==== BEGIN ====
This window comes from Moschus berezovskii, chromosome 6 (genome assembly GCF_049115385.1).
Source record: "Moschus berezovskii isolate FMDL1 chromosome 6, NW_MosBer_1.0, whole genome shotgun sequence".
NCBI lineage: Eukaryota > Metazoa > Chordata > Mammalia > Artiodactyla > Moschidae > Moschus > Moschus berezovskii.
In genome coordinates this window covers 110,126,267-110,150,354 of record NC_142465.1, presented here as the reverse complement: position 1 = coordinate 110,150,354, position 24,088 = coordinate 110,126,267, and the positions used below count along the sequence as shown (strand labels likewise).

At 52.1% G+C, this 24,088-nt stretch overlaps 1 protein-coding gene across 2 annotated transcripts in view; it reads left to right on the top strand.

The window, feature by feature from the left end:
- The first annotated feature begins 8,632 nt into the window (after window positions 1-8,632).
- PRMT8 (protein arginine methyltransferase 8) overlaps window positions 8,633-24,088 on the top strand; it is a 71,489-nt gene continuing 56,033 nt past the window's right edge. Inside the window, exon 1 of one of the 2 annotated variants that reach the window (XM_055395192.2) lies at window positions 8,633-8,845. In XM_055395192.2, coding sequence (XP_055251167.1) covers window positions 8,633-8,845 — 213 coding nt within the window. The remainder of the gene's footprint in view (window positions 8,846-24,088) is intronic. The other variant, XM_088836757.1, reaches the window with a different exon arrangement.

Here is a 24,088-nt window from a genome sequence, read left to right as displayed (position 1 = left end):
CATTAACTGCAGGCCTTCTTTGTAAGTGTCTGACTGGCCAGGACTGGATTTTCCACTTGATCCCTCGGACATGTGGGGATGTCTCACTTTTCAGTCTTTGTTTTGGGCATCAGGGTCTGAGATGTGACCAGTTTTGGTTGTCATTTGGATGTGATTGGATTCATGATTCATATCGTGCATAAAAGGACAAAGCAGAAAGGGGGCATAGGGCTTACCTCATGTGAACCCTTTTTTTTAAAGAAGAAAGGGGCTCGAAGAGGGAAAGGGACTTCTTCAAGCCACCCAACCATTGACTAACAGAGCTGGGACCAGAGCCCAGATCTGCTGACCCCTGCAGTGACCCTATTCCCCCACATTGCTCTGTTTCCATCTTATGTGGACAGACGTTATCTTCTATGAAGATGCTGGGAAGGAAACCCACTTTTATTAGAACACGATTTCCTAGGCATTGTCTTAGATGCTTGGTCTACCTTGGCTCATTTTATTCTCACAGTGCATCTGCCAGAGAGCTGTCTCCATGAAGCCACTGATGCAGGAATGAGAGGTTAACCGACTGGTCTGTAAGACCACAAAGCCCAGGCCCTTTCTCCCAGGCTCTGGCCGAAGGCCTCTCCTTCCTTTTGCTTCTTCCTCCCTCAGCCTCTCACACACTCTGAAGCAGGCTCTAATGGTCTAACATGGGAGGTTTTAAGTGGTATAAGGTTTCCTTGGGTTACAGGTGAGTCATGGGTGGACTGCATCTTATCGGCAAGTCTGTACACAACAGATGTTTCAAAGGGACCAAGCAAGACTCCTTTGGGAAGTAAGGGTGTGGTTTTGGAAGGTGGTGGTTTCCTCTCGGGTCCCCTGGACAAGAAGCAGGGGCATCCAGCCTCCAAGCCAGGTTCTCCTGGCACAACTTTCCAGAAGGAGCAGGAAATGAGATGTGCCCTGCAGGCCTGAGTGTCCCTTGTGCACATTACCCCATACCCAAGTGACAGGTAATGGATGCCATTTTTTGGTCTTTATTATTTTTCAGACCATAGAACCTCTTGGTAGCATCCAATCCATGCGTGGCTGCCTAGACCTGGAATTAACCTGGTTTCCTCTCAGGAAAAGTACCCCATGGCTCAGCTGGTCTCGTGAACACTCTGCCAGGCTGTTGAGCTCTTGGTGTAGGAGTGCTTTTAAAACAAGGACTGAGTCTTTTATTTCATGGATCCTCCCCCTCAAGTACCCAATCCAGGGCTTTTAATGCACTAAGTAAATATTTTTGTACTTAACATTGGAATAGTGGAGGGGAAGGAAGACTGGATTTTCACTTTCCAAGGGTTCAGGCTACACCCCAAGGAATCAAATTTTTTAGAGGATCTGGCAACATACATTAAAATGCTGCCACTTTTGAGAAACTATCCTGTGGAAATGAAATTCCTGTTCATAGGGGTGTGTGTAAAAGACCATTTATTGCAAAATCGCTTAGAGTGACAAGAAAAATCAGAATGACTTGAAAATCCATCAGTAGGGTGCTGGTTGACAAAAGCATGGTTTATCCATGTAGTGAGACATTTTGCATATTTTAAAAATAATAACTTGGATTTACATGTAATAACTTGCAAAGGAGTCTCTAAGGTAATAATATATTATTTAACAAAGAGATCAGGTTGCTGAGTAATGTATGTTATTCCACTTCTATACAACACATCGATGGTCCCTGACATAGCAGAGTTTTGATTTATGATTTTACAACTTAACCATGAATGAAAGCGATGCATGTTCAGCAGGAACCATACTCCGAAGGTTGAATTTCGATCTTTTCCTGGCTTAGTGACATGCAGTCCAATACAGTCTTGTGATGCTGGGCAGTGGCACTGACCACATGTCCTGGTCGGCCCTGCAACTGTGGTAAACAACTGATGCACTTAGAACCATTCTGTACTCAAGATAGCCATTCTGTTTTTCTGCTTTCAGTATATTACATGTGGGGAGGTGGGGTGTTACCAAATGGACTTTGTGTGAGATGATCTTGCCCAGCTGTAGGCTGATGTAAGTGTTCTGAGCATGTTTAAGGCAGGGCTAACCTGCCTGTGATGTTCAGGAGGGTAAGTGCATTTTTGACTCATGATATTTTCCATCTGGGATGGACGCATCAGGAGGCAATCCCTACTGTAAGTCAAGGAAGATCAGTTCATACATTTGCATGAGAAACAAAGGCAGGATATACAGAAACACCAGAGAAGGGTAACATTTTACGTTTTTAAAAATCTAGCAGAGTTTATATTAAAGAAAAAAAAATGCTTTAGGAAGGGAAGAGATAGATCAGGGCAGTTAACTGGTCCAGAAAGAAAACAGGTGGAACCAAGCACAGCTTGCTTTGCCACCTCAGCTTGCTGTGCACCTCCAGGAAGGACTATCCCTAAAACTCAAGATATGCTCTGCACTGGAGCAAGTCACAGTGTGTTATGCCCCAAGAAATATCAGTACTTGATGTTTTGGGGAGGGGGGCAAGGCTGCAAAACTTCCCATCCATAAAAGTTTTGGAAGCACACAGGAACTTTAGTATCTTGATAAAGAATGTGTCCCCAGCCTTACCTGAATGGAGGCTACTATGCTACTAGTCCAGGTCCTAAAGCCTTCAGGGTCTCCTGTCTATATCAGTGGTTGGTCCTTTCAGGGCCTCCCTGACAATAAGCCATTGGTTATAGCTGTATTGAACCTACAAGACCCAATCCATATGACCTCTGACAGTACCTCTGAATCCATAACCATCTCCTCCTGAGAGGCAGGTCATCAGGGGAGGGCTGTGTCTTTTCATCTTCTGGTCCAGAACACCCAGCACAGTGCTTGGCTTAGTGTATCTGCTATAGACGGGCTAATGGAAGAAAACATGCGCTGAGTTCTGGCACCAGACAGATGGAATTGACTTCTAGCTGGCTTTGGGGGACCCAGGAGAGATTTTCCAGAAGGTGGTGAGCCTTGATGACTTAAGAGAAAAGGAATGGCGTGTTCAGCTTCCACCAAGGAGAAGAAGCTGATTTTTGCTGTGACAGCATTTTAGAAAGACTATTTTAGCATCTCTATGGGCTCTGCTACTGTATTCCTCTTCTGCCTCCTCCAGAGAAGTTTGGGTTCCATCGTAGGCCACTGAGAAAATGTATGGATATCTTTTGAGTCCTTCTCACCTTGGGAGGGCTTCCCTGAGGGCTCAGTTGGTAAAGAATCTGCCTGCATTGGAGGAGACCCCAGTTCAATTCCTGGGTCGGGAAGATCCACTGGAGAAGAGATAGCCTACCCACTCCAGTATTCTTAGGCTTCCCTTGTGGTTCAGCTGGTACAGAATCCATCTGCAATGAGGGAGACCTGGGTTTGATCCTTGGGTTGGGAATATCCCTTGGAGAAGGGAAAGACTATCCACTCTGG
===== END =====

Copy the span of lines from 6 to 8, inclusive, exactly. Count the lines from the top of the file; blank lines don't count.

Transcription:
The window, feature by feature from the left end:
- The first annotated feature begins 8,632 nt into the window (after window positions 1-8,632).
- PRMT8 (protein arginine methyltransferase 8) overlaps window positions 8,633-24,088 on the top strand; it is a 71,489-nt gene continuing 56,033 nt past the window's right edge. Inside the window, exon 1 of one of the 2 annotated variants that reach the window (XM_055395192.2) lies at window positions 8,633-8,845. In XM_055395192.2, coding sequence (XP_055251167.1) covers window positions 8,633-8,845 — 213 coding nt within the window. The remainder of the gene's footprint in view (window positions 8,846-24,088) is intronic. The other variant, XM_088836757.1, reaches the window with a different exon arrangement.